Overdue Belt-Tightening in Washington? A Senator and Citizens W - KXNet.com - Bismarck/Minot/Williston/Dickinson-KXNEWS,ND

Overdue Belt-Tightening in Washington? A Senator and Citizens Weigh In

Posted: Updated:
Senator Heidi Heitkamp (D-ND) Senator Heidi Heitkamp (D-ND)
James Willis, Texas James Willis, Texas
Jim Coles, Bismarck Jim Coles, Bismarck
Adam Stonestreet, Bismarck Adam Stonestreet, Bismarck
Jack Alan, Bismarck Jack Alan, Bismarck

"Government spending, it's got to be cut.  It's got to," says James Willis of Texas.  

Everybody seems to know about it.   But knowing what to do is the problem.

According to the Congressional Budget Office, "the unsustainable nature of the federal government's current tax and spending policies presents lawmakers and the public with difficult choices."  (www.cbo.gov/publication/44521)

The public is looking to lawmakers to do something.  Senator Heidi Heitkamp (D-ND) says we should first deal with waste, fraud and abuse in the Medicare program, which could account for billions.

"The second answer is start evaluating all these programs. I'm on the leave nothing behind -- really begin the process of completely examining whether, in fact, the program is essential, whether it's necessary, or whether that is waste," says Senator Heitkamp.

From public broadcasting to the energy industry, and urban transit to foreign aid and much, much more, the federal government subsidizes individuals, businesses and non-profits.  But what if you were in charge?  Where would you cut federal spending?

"Spending on foreign countries.  We need to spend more money on affairs in this country rather than on foreign affairs," Jack Alan, Bismarck.

"I think a good way to approach it would be actually to look at a broad spectrum of programs, not any one particular program, and try and find some spots, like any program, there's going to be some waste, excessive spending," says Jim Coles, Bismarck.

"I think that we need to focus less on overseas spending and focus more on the issues that we have going on here at home," says Adam Stonestreet, Bismarck.

"There's no way here in North Dakota can anyone tell you 'I've got to be on welfare because I can't find a job.'  Give the man a fish and he'll eat for a day.  Teach him to fish and he'll eat the rest of his life," says Willis.

But has spending grown beyond Washington's ability to do something?

"We cannot afford this.  A one percent increase on the interest on our debt will cost us over a trillion dollars in ten years, and we aren't going to see and be able to maintain low interest rates.  I think that's clear.  So when people say debt and deficit don't matter, they're absolutely wrong," says Senator Heitkamp.
 

  • Bismarck/Mandan NewsMore>>

  • Mandan Residents Voice Concerns Over Street Improvement Projects

    Mandan Residents Voice Concerns Over Street Improvement Projects

    Mandan Residents Voice Concerns Over Street Improvement Projects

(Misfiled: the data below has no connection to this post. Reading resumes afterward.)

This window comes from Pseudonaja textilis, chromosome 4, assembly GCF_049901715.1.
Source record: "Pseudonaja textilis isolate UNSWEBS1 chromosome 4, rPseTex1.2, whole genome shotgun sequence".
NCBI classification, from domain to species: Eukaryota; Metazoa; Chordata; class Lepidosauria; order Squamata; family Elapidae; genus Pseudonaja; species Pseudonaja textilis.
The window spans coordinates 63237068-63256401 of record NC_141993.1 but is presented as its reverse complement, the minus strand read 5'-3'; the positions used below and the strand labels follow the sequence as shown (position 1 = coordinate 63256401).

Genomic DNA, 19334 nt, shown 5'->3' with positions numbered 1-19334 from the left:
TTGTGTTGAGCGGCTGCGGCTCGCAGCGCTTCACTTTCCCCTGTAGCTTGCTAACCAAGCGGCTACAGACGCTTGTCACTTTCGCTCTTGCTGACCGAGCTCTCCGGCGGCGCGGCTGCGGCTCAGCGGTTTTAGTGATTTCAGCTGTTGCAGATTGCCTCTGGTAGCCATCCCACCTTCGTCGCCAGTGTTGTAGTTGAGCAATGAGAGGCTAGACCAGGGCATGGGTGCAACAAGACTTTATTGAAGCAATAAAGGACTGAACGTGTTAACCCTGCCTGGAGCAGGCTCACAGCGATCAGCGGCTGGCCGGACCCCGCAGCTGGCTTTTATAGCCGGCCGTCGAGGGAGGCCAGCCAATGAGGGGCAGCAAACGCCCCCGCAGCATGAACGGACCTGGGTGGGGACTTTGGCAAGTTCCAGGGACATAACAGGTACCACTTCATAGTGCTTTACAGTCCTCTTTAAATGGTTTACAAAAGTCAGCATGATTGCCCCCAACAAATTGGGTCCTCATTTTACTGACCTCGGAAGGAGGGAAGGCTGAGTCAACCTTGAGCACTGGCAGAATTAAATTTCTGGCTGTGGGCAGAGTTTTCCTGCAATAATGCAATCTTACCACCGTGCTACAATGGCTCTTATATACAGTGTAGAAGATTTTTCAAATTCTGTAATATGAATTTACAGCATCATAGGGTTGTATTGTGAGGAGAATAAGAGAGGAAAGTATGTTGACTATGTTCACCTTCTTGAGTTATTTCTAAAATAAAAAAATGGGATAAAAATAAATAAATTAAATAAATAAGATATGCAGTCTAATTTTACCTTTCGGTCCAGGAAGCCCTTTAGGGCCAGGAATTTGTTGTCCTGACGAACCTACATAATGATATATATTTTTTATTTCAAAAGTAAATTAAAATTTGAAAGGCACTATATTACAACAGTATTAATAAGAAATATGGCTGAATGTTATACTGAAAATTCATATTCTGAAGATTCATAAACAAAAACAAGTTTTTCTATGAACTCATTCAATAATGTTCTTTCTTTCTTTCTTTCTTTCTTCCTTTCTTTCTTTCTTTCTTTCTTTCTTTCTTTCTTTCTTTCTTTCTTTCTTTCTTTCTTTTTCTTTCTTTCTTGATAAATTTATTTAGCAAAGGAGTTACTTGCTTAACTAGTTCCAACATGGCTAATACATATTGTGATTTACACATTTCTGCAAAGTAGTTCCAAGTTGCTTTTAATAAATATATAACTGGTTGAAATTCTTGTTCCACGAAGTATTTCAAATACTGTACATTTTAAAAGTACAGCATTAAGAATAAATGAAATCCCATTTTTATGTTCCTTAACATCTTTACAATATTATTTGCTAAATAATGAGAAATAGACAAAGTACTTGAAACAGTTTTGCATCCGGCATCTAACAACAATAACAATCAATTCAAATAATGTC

Tuesday, April 15 2014 11:09 PM EDT2014-04-16 03:09:33 GMT
    Mandan Residents pack City Hall over three proposed street improvement projects. The City Commission votes to bar one project-- and continue ahead with two others. More than half of residents in one
    Mandan Residents pack City Hall over three proposed street improvement projects. The City Commission votes to bar one project-- and continue ahead with two others. More than half of residents in one
  • Trucking Company Faces Strong Penalties for Illegal Oil Waste Disposal

    Trucking Company Faces Strong Penalties for Illegal Oil Waste Disposal

    Tuesday, April 15 2014 8:28 PM EDT2014-04-16 00:28:09 GMT
    A Wyoming-based trucking company could face fines of $2 million dollars or more. Black Hills Trucking is facing hefty fines from the state of North Dakota for operating without a license and illegally
    The civil and criminal penalties at stake may seem quite steep, but the North Dakota Attorney General says oil waste dumping is a serious crime.
  • Libraries are Keeping Up with the Times

    Libraries are Keeping Up with the Times

    Tuesday, April 15 2014 6:02 PM EDT2014-04-15 22:02:30 GMT
    Book worms celebrate what they enjoy best -- reading books. That's good business for libraries, but instead of checking out hardcovers... many patrons are changing the way they read. Courtney Plante
    Book worms celebrate what they enjoy best -- reading books. That's good business for libraries, but instead of checking out hardcovers... many patrons are changing the way they read. Courtney Plante
Quick Clicks
Closings/Delays
View list
Calendar
What's happening?
Lottery Results
Feeling lucky?
Viewer Photos
Submit yours!
Road Report
Current conditions
TV Listings
See what's on
Gas Prices
Check near you
E-Mail Newsletter
Signup now

Most Popular

Stories
Videos
loading...
Powered by WorldNow
General information or questions:
kxinfo@kxnet.com

News:
Bismarck:
Phone: 701-223-9197
News Fax: 701-223-1985

News:
Minot:
Phone: 701-852-2104
News Fax: 701-838-1050
All content © Copyright 2000 - 2014 WorldNow and KXNET. All Rights Reserved.
For more information on this site, please read our Privacy Policy and Terms of Service.